Although Max Roach was very much a product of the be-bop revolution of the 1940s, he proved to be quite receptive to modal post-bop and avant-garde jazz in the 1960s. One of the finest post-bop dates Roach recorded during that decade was 1968's Members, Don't Git Weary, which finds the drummer leading a cohesive modal quintet that employs Gary Bartz on alto sax, Charles Tolliver on trumpet, Stanley Cowell on acoustic and electric piano, and Jymie Merritt on electric bass. Despite the use of electric instruments, this isn't an album that emphasizes rock or funk elements or predicts the fusion explosion that was just around the corner – Members, Don't Git Weary is very much a straight-ahead effort, and the harmonic richness of modal playing is illustrated by such gems as Cowell's "Equipoise," Bartz's "Libra," and Merritt's "Absolutions."
In a 2007 interview entitled "Who Norah Adores," Norah Jones, asked to name her three favorite artists, cited violinist Jenny Scheinman, who among her numerous high-profile credits, appears on Jones' multi-platinum, Grammy-winning, groundbreaking Come Away With Me. Jenny has been the Rising Star violinist in Down Beat's International Critics Poll for several years. She has appeared and recorded with artists as diverse as Lucinda Williams and Bill Frisell, Wilco's Nels Cline and The Preservation Hall Jazz Band. Her residencies at Brooklyn, NY's Barbes with a rotating cast of some of the greatest players in jazz, rock, and country/folk/bluegrass are becoming the stuff of legend.
Violinist Jenny Scheinman's instrumental companion recording to her eponymously titled vocal-emphasized effort of the same time period in 2008 is both an opposite reaction to pop styles and an extension of orchestral music with modern-day twists and turns. It reflects her time working with electric guitarist Bill Frisell, who appears on this date, and also gives a bigger picture of her classical influences via a huge string ensemble, while hinting at the modern creative jazz where her violin voicings take a firmer grip at the core.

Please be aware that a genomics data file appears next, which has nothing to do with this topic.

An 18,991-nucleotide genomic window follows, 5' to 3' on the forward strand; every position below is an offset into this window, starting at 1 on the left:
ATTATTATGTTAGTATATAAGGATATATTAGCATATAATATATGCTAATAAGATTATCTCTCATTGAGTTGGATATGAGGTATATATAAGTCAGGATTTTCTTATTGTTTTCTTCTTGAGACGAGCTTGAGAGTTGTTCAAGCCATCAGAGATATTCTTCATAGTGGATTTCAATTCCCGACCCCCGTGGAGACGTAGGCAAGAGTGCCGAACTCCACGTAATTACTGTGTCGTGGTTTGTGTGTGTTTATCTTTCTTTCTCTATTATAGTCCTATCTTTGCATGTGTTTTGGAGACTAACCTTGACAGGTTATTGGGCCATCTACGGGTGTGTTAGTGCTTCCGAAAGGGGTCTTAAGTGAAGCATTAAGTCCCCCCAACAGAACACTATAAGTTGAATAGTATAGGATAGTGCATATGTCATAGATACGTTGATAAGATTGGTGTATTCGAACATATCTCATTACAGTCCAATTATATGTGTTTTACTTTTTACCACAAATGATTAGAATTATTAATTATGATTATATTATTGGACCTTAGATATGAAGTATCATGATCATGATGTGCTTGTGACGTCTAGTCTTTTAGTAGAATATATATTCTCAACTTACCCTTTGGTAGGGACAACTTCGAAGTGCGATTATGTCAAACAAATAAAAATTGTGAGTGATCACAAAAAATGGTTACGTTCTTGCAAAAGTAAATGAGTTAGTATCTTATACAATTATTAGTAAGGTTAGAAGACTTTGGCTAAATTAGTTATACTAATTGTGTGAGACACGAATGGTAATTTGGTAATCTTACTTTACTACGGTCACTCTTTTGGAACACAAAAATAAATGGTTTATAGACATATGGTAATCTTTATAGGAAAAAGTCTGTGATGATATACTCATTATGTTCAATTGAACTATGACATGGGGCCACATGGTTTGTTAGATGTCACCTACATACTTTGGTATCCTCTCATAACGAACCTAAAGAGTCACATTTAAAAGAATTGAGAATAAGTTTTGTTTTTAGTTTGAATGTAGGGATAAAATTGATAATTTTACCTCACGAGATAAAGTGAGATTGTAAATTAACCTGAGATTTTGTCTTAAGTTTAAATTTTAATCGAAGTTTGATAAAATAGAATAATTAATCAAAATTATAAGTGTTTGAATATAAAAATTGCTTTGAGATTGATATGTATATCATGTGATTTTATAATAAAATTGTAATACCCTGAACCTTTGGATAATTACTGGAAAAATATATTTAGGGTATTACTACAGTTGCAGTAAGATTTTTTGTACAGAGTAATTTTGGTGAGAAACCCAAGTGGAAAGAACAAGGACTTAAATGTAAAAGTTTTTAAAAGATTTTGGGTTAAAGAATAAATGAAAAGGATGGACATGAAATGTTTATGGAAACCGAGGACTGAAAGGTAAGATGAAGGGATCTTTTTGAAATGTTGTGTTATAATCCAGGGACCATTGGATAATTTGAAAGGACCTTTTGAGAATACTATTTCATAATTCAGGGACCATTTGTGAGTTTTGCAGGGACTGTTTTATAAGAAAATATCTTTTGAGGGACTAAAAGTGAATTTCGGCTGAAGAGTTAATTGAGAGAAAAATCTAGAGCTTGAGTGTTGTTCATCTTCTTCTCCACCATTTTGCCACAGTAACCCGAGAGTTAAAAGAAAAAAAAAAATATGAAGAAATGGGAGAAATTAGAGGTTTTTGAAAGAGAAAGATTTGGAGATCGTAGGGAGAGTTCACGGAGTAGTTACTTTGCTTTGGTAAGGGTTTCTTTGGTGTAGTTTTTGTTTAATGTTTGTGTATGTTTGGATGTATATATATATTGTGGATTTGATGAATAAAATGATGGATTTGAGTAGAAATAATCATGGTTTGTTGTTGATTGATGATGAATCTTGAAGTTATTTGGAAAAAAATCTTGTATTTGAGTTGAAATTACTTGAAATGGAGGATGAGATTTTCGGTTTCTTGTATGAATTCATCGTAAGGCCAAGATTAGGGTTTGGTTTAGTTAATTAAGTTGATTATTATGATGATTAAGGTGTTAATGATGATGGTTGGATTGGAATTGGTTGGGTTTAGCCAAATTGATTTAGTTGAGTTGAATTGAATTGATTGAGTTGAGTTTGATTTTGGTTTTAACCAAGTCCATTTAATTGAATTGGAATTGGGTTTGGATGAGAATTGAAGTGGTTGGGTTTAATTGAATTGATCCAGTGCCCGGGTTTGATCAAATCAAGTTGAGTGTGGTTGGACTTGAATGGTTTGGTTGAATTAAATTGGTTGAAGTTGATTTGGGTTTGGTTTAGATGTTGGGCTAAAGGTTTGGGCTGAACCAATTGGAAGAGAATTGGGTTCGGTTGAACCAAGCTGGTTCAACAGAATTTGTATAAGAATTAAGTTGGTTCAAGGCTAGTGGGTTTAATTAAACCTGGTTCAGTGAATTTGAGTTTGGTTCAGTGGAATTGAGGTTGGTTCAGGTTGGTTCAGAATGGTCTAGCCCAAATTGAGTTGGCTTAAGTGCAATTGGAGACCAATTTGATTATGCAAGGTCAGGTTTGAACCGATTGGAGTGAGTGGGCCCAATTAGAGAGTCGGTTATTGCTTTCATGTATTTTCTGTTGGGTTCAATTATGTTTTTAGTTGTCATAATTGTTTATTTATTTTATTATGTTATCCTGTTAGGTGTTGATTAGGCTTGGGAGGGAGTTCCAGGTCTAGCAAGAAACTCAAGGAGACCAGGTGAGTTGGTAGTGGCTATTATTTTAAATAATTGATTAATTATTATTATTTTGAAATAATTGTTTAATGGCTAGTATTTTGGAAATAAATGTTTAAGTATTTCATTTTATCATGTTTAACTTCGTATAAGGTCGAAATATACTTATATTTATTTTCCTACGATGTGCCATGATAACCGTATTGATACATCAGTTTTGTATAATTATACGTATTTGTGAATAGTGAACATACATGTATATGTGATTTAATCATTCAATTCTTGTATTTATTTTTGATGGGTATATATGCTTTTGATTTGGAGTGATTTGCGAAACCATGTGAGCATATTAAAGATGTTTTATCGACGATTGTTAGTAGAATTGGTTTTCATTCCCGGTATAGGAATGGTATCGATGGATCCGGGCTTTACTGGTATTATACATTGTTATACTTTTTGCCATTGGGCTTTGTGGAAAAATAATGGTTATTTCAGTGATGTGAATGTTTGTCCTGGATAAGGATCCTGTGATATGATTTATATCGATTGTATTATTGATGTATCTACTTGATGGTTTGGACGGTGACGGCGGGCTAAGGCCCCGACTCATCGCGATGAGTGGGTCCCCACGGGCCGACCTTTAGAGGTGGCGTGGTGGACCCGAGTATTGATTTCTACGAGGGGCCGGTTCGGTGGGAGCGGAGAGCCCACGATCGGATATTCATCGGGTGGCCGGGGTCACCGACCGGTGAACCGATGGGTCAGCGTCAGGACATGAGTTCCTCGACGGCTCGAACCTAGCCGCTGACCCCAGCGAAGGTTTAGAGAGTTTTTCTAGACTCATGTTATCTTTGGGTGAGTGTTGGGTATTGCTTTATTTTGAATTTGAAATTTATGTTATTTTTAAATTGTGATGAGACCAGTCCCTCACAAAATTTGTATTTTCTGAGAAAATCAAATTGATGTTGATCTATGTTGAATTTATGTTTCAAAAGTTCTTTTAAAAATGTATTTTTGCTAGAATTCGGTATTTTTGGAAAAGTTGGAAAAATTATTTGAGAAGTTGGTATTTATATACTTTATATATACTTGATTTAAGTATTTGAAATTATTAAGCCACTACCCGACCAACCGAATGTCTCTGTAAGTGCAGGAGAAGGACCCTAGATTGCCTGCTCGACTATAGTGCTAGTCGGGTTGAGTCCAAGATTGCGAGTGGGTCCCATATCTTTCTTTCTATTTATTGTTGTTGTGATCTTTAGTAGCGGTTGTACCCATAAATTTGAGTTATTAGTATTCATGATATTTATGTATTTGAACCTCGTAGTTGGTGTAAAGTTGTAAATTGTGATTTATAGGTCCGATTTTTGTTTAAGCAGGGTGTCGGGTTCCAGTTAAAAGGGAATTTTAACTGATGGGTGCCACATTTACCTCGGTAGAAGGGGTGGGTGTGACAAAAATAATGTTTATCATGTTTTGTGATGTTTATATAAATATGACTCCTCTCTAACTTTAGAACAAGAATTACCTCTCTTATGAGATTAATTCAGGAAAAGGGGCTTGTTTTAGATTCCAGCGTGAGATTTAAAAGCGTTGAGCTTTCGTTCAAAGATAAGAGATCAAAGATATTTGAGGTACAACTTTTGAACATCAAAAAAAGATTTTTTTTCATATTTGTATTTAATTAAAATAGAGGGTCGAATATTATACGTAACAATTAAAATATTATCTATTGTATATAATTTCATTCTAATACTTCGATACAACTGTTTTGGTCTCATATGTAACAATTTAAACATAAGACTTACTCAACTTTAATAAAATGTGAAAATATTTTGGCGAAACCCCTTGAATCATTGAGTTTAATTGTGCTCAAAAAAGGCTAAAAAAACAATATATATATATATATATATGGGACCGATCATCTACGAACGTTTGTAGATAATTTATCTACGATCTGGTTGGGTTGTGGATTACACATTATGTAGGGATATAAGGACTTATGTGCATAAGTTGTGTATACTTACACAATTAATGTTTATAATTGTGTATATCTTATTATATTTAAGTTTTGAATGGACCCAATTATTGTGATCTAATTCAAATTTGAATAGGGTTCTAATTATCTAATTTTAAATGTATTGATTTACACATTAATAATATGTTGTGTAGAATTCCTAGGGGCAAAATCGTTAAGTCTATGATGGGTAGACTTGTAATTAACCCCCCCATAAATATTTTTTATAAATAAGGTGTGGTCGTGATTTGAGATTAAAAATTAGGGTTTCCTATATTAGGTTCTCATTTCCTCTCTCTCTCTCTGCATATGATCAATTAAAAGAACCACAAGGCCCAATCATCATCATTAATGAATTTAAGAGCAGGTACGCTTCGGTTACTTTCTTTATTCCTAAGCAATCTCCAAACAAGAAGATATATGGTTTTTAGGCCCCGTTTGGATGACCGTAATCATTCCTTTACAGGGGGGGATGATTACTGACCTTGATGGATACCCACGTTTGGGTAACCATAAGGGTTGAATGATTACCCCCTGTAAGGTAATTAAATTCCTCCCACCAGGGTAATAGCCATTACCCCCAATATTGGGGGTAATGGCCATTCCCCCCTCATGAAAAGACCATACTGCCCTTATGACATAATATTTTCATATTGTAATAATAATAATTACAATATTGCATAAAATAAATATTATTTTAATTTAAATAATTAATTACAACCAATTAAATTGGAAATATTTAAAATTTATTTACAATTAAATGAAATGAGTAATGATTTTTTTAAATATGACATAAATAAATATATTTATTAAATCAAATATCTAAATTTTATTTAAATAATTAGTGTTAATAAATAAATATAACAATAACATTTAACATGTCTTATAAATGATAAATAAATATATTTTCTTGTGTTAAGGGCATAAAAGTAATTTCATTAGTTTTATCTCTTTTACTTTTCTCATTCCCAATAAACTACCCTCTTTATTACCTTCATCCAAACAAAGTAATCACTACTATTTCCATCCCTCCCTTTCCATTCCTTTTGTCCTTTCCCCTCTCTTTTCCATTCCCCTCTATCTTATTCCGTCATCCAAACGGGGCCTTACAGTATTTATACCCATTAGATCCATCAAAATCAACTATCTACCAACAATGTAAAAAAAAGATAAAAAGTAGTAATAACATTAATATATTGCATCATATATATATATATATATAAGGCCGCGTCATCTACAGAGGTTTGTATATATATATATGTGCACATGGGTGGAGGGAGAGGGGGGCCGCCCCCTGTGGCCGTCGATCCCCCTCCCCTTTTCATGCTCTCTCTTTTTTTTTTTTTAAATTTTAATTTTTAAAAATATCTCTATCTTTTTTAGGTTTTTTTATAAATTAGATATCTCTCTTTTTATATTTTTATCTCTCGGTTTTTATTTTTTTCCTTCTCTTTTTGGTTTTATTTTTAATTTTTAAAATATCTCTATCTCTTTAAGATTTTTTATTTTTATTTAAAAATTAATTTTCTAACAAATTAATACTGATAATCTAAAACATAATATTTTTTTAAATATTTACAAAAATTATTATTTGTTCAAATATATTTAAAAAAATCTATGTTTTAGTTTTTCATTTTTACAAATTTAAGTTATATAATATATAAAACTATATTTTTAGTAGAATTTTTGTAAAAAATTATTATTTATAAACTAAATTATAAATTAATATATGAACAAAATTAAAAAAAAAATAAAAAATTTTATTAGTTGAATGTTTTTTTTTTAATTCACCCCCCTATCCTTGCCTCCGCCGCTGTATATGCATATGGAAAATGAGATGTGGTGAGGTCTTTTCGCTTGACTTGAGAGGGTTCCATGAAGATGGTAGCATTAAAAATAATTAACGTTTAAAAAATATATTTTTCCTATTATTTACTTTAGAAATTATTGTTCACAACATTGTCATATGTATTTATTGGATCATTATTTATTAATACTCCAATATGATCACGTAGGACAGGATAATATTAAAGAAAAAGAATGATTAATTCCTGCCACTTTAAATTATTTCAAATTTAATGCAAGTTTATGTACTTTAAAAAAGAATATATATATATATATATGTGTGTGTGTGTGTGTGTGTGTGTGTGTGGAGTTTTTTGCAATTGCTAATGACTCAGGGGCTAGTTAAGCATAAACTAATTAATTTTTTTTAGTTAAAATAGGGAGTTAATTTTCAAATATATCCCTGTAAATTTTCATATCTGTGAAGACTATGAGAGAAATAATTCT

Pimpinone, TWV 21:15, is a comic opera by the German composer Georg Philipp Telemann with a libretto by Johann Philipp Praetorius. Its full title is Die Ungleiche Heirat zwischen Vespetta und Pimpinone oder Das herrsch-süchtige Camer Mägden (The Unequal Marriage Between Vespetta and Pimpinone or The Domineering Chambermaid). The work is described as a Lustiges Zwischenspiel ("comic intermezzo") in three parts. It was first performed at the Theater am Gänsemarkt, Hamburg on 27 September 1725 as light relief between the acts of Telemann's adaptation of Handel's opera seria Tamerlano. Pimpinone was highly successful and pointed the way forward to later intermezzi, particularly Giovanni Battista Pergolesi's La serva padrona.
The quirky music of the Microscopic Septet defies classification, other than it is swinging jazz blended with R&B and a host of other influences, full of twists and turns, yet remaining very catchy and accessible. Their debut LP originally came out on the Press label and was finally reissued as a Koch CD in 1998. Much like the musicians that made up Spike Jones' City Slickers in the 1940s, only some very talented players could follow these demanding charts; yet unlike the comparison to Jones' records, there is nothing that is obviously or purely cornball about this music.